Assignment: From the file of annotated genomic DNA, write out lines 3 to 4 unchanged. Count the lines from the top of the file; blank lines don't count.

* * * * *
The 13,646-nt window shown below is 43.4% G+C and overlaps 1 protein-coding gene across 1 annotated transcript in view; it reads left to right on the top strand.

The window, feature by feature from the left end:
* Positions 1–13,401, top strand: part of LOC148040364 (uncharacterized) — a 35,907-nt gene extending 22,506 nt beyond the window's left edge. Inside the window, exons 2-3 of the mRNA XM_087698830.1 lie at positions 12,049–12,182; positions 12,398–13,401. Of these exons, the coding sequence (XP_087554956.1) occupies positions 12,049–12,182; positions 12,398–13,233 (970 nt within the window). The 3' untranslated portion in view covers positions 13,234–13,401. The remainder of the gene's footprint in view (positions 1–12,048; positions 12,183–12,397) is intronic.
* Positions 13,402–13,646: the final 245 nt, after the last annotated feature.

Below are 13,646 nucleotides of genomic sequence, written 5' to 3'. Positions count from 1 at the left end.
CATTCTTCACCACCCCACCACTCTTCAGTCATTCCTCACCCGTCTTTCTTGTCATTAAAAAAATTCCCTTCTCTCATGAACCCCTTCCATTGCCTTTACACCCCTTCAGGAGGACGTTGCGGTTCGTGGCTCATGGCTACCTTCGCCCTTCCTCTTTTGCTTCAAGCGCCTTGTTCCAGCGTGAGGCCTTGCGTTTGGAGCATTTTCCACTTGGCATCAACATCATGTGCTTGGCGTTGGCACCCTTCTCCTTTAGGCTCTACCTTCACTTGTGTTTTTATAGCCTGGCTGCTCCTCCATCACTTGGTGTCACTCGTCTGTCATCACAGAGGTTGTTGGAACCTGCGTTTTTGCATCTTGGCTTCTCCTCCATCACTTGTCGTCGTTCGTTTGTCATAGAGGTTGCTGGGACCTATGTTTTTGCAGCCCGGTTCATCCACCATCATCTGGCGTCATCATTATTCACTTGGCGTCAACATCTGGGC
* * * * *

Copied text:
* Positions 1–13,401, top strand: part of LOC148040364 (uncharacterized) — a 35,907-nt gene extending 22,506 nt beyond the window's left edge. Inside the window, exons 2-3 of the mRNA XM_087698830.1 lie at positions 12,049–12,182; positions 12,398–13,401. Of these exons, the coding sequence (XP_087554956.1) occupies positions 12,049–12,182; positions 12,398–13,233 (970 nt within the window). The 3' untranslated portion in view covers positions 13,234–13,401. The remainder of the gene's footprint in view (positions 1–12,048; positions 12,183–12,397) is intronic.
* Positions 13,402–13,646: the final 245 nt, after the last annotated feature.